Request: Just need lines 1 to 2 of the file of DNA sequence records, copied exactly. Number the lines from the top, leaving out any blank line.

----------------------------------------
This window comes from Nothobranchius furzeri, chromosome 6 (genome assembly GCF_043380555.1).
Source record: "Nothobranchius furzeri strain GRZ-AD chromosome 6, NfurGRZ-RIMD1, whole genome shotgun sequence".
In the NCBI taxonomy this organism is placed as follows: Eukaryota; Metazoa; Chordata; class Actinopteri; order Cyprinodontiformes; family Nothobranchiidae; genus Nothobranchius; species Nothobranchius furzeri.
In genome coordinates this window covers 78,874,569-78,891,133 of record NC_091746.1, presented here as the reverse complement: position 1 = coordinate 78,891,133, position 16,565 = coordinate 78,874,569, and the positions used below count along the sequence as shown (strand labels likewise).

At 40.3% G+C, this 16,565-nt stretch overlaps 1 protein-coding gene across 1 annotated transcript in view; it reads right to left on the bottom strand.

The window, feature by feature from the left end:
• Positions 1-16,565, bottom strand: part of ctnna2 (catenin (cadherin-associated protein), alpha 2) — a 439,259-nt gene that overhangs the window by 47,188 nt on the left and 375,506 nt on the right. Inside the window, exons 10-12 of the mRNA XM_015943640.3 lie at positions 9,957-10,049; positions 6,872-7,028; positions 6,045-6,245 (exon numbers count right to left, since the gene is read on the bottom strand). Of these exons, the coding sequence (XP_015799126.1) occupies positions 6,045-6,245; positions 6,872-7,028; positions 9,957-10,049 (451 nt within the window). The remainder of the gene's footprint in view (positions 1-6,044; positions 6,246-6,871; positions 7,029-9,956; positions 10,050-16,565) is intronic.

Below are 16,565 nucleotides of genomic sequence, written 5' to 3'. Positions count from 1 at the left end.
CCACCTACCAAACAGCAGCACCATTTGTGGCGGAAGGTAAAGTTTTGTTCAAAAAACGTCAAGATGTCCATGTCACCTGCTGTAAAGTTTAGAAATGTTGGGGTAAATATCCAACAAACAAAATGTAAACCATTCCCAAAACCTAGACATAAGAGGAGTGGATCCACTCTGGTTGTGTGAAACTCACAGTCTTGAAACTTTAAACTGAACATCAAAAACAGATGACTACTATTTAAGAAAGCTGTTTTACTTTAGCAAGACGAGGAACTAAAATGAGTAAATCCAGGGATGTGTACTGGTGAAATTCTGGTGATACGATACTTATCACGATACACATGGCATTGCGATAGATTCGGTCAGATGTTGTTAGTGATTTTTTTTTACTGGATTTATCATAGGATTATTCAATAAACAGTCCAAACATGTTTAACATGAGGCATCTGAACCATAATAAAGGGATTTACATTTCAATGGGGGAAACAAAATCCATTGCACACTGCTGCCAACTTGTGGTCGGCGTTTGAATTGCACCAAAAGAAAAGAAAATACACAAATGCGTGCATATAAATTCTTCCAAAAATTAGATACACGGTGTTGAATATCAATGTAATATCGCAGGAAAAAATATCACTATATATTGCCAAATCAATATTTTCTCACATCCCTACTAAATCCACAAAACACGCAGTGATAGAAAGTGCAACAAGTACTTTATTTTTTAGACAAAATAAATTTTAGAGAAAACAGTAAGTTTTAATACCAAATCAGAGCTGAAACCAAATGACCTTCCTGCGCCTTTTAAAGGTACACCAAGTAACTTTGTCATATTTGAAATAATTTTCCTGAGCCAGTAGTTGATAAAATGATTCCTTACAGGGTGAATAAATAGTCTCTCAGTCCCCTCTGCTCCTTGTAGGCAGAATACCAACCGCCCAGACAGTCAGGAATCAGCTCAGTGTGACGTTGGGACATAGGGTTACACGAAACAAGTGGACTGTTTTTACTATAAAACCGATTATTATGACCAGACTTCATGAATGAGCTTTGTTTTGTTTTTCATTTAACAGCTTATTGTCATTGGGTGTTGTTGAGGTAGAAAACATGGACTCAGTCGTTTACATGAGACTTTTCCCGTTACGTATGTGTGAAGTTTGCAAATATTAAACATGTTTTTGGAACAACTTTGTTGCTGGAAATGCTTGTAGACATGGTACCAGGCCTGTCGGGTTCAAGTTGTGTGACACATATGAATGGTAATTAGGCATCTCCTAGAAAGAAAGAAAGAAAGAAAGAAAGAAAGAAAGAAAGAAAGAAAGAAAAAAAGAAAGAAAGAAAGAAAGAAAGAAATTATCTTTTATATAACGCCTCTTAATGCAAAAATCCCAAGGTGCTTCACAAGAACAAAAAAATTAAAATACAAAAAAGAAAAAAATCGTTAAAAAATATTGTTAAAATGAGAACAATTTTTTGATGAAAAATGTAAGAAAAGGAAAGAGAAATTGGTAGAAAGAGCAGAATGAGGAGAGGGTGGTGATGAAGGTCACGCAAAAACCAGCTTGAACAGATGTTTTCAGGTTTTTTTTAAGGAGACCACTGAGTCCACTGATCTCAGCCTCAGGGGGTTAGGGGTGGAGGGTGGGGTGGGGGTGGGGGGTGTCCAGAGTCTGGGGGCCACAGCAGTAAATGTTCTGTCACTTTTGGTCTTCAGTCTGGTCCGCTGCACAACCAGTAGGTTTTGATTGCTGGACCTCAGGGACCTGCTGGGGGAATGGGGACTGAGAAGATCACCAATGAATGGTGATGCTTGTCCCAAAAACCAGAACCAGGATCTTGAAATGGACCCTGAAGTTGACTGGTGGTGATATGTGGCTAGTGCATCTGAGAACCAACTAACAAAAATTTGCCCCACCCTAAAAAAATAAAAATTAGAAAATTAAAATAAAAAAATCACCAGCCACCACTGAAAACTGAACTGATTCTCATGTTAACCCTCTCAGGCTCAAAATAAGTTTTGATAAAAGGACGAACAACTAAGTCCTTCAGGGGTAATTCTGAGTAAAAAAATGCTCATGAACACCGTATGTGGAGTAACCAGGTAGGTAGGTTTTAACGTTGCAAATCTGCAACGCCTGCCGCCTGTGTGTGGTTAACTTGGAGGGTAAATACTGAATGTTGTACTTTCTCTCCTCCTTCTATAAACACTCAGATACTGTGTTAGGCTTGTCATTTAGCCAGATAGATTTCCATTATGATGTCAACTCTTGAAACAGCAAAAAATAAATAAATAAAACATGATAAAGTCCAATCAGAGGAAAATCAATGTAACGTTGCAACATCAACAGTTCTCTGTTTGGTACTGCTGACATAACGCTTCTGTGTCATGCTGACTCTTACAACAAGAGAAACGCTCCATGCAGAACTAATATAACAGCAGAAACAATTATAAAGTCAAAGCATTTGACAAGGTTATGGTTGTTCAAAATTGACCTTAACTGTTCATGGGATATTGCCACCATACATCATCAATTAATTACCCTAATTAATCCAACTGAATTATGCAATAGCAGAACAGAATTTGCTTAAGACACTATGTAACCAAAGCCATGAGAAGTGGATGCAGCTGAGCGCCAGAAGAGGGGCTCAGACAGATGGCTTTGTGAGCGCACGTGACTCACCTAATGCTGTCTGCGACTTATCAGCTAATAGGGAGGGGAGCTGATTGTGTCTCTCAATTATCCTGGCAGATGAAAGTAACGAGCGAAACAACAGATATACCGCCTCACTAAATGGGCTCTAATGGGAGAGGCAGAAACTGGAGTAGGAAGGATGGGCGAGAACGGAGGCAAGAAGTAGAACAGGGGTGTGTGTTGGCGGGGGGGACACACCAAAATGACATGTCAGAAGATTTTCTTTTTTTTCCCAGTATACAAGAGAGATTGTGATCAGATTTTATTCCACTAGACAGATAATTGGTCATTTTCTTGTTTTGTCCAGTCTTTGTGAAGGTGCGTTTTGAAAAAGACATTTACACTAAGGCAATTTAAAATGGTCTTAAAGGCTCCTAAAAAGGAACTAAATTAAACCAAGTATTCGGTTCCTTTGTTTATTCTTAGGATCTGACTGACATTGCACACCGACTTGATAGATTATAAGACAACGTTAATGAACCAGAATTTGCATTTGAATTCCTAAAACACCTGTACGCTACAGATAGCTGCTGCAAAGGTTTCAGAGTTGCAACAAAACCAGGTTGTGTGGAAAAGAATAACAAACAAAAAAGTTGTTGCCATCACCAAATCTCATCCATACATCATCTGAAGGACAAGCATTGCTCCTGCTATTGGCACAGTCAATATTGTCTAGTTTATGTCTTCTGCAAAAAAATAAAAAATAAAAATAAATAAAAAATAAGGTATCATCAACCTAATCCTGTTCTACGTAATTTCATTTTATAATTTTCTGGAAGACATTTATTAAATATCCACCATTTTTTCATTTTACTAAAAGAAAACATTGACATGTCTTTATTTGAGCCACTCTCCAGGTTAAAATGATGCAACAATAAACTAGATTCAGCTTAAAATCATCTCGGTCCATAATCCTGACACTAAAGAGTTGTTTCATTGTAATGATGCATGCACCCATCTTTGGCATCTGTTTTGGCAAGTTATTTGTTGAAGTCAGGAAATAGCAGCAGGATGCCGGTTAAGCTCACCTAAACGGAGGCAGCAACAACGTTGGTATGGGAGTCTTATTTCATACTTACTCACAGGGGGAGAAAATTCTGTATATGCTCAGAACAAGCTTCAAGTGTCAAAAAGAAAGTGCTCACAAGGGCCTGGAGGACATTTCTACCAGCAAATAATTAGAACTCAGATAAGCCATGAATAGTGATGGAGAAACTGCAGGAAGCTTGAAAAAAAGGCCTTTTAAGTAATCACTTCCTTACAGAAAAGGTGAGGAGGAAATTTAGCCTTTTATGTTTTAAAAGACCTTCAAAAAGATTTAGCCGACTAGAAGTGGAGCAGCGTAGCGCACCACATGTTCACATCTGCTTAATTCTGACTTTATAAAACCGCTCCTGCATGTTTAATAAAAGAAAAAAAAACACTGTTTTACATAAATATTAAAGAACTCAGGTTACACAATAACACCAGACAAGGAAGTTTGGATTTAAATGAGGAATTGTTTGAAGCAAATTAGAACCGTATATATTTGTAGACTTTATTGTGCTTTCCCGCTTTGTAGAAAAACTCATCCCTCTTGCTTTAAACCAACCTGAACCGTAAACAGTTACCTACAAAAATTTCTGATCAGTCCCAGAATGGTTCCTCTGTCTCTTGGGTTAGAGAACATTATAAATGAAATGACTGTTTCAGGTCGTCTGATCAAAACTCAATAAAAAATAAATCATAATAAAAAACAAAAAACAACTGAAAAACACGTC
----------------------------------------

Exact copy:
This window comes from Nothobranchius furzeri, chromosome 6 (genome assembly GCF_043380555.1).
Source record: "Nothobranchius furzeri strain GRZ-AD chromosome 6, NfurGRZ-RIMD1, whole genome shotgun sequence".